His operation, situated in Southampton County near the southeastern corner of Virginia, produces a number of integral crops for the region including cotton, peanuts, soybeans, and corn. In fact, according to the most recent census, Southampton County is ranked first in the state for cotton and peanut production, second for soybeans, and third for wheat.
When it comes to produce, Sandy Point also excels. While Chris’ father and brother work primarily on the row crop side of the farm, Chris is responsible for managing production of sweet corn and watermelons, neither of which are uncommon on farms around this region. “A lot of people don’t realize that we have a large commercial watermelon production industry,” says Chris. “Ag in Southeast Virginia is extremely diversified.”
Less common, on the other hand, are commercial pumpkin operations in Southeastern Virginia. Sandy Point Farms, with an impressive seventeen acres of pumpkins, stands as an exception. Chris got started with his first acre fourteen years ago. Today, he grows so many pumpkins that he focuses nearly all of his attention on the wholesale market. “Most others are around two or three acres and are selling retail,” he says of other operations in the region.
Though Chris has managed to build success with pumpkins, their relative rarity in large-scale production in Southampton County is not without reason. “One thing that’s helped Chris is developing a good market. Growing these crops can be a challenge, but you have to be able to sell and market the crop as well. That might be why most growers around here stick to traditional commodities,” says Austin Brown, the Virginia Cooperative Extension agent who serves Chris Drake and other farmers in the county. “I think Chris has been able to tap into the urban areas and capitalize on the demand from these large populations.”
Austin, who earned an undergraduate degree at North Carolina State University and a master’s degree at Virginia Tech, worked alongside several crop researchers to gain experience in agronomy before he joined Extension. In his current role, he helps producers like the Drake family at Sandy Point who rely on dependable crop management information. When certain field problems arise, timely updates are critical so that growers can protect their crops. “That’s something I try to do to help Chris and all people growing watermelons and cucurbits,” says Austin. “We diagnosed downy mildew, and I called all the producers,” says Austin as he recalls wet, cloudy conditions favoring the development of this disease earlier this summer. “This year has been a mixed bag of weather. It was wet early and we saw some nutrient leaching, then it was like that spigot just turned off,” he says.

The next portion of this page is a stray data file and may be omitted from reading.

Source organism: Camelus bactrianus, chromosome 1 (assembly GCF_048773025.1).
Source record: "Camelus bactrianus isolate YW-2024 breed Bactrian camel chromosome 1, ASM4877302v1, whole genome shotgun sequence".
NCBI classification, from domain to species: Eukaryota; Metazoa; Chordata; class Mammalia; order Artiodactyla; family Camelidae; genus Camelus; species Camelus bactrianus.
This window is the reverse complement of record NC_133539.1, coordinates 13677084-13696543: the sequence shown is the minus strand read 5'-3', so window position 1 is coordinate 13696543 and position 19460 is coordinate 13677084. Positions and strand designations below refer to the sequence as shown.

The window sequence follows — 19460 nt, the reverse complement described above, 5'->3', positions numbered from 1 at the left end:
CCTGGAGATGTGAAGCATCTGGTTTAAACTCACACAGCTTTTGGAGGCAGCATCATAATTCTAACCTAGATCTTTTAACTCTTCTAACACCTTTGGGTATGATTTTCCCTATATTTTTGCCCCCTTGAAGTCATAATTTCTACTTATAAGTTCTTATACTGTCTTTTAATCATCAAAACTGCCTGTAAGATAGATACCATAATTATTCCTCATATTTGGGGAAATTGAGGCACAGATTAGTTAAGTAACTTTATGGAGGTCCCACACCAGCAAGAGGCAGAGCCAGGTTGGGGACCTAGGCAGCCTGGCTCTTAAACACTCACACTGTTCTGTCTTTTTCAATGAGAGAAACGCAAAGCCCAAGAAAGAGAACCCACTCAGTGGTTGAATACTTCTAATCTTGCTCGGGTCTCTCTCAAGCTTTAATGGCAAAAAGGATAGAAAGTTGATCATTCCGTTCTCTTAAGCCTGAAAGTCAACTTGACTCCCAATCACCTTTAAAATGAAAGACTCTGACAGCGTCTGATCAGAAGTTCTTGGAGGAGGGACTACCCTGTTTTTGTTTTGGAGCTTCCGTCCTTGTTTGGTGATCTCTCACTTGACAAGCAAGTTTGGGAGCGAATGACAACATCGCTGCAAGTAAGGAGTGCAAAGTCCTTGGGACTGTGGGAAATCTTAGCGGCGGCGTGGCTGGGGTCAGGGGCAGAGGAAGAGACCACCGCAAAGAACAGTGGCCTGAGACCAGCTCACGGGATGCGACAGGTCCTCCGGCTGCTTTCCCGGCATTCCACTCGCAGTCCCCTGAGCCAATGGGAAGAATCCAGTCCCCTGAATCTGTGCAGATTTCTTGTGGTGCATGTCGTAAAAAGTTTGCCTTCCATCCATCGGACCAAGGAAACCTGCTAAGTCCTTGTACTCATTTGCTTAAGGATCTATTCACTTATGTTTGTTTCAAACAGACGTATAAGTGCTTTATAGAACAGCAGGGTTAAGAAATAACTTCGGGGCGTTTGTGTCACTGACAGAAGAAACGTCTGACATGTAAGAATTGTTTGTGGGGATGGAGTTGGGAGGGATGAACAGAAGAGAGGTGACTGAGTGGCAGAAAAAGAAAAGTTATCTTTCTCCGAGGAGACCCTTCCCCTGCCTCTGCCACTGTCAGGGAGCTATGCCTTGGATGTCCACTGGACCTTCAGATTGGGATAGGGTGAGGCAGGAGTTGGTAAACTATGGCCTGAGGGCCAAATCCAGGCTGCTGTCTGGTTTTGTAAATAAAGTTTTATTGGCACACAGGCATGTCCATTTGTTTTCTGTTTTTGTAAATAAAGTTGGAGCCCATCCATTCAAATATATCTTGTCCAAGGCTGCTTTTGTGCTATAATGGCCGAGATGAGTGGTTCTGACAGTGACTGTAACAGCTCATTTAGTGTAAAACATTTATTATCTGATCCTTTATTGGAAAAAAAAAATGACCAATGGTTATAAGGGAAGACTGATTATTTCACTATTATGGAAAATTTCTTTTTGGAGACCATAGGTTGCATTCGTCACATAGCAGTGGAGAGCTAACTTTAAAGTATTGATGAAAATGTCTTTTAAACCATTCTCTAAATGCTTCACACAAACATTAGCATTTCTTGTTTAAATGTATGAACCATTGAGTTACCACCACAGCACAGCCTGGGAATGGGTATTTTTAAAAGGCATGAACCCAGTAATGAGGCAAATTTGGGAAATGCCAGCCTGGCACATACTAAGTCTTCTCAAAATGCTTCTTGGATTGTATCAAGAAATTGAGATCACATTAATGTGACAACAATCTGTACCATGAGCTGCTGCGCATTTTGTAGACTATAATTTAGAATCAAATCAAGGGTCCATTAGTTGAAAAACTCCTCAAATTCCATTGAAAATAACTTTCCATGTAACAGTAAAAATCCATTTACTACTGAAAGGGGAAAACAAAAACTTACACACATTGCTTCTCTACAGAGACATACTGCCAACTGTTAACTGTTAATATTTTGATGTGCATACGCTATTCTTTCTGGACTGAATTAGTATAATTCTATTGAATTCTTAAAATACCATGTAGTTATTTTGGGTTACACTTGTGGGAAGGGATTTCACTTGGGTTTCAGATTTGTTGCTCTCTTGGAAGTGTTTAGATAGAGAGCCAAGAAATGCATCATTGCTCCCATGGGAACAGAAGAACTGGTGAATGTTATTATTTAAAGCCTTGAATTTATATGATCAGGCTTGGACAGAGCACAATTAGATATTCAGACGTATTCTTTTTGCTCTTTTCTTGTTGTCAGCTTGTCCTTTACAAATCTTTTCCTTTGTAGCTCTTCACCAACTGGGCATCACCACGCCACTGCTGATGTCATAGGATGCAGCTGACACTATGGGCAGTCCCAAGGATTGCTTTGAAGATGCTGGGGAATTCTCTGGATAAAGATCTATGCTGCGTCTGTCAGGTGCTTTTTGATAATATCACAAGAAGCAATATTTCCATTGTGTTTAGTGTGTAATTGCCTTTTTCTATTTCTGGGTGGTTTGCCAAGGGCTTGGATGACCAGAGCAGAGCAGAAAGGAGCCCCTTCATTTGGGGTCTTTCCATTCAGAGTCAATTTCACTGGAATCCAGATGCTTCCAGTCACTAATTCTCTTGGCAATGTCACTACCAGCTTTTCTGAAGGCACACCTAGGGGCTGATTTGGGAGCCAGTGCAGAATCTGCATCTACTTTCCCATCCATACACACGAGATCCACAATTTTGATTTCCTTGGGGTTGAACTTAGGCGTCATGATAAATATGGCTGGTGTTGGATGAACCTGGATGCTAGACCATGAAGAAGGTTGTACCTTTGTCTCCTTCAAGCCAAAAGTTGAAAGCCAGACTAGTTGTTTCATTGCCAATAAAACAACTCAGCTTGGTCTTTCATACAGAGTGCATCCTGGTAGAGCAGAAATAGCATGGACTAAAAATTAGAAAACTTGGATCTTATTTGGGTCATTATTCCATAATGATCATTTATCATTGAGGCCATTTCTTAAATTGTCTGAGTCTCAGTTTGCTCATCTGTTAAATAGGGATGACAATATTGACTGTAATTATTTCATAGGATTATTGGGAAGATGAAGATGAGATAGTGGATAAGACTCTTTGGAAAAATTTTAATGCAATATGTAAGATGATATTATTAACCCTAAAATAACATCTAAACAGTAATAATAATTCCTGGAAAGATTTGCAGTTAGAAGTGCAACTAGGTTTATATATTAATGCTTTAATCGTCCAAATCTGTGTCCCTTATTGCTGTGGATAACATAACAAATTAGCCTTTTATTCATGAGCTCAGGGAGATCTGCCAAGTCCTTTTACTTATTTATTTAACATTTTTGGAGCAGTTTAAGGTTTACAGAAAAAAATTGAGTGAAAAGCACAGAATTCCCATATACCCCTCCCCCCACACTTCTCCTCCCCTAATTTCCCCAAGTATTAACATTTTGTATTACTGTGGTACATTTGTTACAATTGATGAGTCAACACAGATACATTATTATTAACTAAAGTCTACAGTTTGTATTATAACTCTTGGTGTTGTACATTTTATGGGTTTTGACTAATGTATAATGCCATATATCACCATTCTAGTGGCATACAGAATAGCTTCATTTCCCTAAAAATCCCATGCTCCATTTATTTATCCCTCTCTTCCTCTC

Those early wet conditions created special concerns for Chris and his pumpkin crop, as plants on the ground are prone to a number of diseases that can make the fruit unmarketable. “The two biggest challenges are disease control and marketing, in my opinion,” Chris says. He protects his crop throughout the growing season each year, but the threat of rain in late summer can push him to adjust his harvest date expectations. “Weather determines most of that. If it’s wet, we get them off the ground ASAP,” he says. Harvest itself is generally more labor-intensive than other pumpkin chores, often requiring a twelve to fifteen hour work day. In between, there are plenty of tasks and decisions to keep Chris up late and awake early. “A lot of times I’m up at four or five in the morning looking at market reports, deciding what to do for the day,” he remarks.
Prior to developing his current undertakings at Sandy Point Farm, Chris honed his agronomy background in school and at work. His undergraduate degree and master’s degree from Virginia Tech not only equipped him to be the most ardent Hokie fan for miles around, but also prepared him for his current career. When he is not taking care of his farm at home, he serves PhytoGen Cottonseed as a territory agronomist covering northeastern North Carolina and southeastern Virginia. He spends a considerable portion of his work running on-farm research plots and yield trials and presenting data at about fifty grower meetings each spring. In all, he is responsible for 250,000 acres of cotton through his job.
Though all of the crops at Sandy Point Farms provide a diversified income stream, the pumpkins are a point of pride for Chris because they attest to an uncommon accomplishment for his growing region. When asked what he considers his greatest achievement, he says, “I started out with a half-acre in 2001 and now I’m up to seventeen acres. The quality of the pumpkins I’m producing in this area is competitive with the other growers from Southwest Virginia.” He believes the key to his success lies with marketing a top-notch product. One look at his trailer loads of perfectly orange, evenly-sized pumpkins with textbook stems is proof that know-how, dedication, and an eye for new marketing opportunities can be worth the effort to grow something a little unconventional.
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